Brad Thomas Disability PLLC

Can You Work While Applying For Social Security Disability Benefits?

Right off the bat, generally, it’s a real bad idea to work while you have disability claim pending. You’re going to need a convincing reason to tell the judge as to why you couldn’t work more and you need to apply for disability. In certain circumstances, it can be helpful to work while applying for disability. But the basic rule is:

“as long as you’re making less than $1,470 in 2023”

It could be off a little bit with $1 amount, so long as you’re under that what’s called substantial gainful activity, or SGA. For short, so long as you’re under SGA, the SSA says that you can still apply for disability benefits, and not just get flat out denied.

My experience, though, is that if you’re working close to the max, anywhere close to the max, even half of the max making around $700 a month, it’s really hard to win those cases judges just want to deny them, they’re very easy to deny. For judges, it’s like, hey, they’re already working some so if they can pick up another shift, they’d be over SGA and making over $1,400 a month. So case denied. And so if you’re trying to keep it under SGA, you need to be making $300 / $400 / $500 a month is really what you should be looking for. And no work at all is way better than that.

The other situation where work comes into play with disability is failed work attempts. So if you have a job that lasts for less than six months, while you’re applying for disability benefits, regardless of how many hours you’re working, or how much you’re making a month, less than six months failed work attempt does not affect your claim for disability benefits, or at least that’s what the SSA says. Really how it works is:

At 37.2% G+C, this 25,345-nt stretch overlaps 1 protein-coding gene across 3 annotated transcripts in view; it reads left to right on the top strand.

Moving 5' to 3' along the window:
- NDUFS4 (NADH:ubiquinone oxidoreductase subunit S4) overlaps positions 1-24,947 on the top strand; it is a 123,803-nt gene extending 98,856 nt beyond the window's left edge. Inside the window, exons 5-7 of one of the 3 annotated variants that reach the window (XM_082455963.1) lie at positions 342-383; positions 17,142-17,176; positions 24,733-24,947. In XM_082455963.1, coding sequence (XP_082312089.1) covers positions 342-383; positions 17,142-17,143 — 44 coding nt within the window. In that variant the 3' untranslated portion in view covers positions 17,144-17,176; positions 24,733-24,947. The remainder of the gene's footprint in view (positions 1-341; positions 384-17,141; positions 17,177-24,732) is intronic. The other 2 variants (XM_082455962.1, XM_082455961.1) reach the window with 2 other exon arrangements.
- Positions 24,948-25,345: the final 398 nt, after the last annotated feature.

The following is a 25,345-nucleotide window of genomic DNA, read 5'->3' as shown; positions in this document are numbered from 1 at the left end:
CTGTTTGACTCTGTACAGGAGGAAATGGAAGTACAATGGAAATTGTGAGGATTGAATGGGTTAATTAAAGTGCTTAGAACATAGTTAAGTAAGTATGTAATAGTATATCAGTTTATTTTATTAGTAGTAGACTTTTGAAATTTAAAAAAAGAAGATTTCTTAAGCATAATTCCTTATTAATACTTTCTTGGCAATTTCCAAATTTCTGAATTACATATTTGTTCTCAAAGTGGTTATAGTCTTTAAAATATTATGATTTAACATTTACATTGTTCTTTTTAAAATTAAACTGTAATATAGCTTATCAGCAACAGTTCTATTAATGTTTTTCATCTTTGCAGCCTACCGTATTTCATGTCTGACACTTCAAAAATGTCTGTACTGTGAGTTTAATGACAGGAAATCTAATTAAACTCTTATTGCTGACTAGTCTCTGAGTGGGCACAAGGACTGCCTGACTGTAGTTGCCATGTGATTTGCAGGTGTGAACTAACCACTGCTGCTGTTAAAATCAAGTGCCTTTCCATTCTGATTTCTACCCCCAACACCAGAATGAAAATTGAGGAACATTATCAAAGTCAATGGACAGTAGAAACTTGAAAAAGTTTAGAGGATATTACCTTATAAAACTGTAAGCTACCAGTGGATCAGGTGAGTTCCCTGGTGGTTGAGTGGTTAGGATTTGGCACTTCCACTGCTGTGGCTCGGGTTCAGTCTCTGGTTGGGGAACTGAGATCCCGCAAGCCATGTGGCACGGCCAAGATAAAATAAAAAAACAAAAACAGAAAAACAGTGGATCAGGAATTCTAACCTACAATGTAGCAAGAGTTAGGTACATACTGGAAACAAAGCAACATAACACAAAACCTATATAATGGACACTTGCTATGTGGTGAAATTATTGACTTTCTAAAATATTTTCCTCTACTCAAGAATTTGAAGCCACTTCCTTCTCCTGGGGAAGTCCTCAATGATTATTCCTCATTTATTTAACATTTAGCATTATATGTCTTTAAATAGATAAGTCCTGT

“the shorter that your job lasts, the better off for you”

It is because you’re proving to the SSA “Hey, I went out and got a job. And it lasted for one month and I got fired for the reasons that I’m applying for disability benefits in the first place.” It just makes sense, it can make cases seem a WHOLE LOT STONGER, especially for people under 50.

That kind of proof can make a difference in disability cases getting granted in my opinion, not a silver bullet, but it can make cases look stronger. But of course, the closer you are to the full six months, the more skeptical your disability judge is going to be if you have a to two failed work attempts of five months each and they’re both back to back, it’s going to be like well, you know, it looks like this guy can or or gal can can really work. Even if it’s not true, you were getting write ups and you’re hanging on by a thread the whole time. That’s just kind of the narrative that takes hold. But three or four work attempts all of one month to two months while your disability claims pending, where you’re trying to work full time hours. I’m excited to present that to a judge because it kind of proves we’re there to talk about in the first place.

My general advice is to not work if at all possible. While your disability claims pending. Some people need to make ends meet while while their claims pending. And I understand that that’s very likely going to cause your case to get denied. In certain circumstances. It can make a case stronger but wouldn’t exactly encourage people to go out and try to work a bunch of short one month jobs and get fired to make their case stronger. The best bet is just to not work at all.

Facebook
Twitter
LinkedIn
Pinterest

Get My FREE Guide
To Social Security Disability

%d bloggers like this: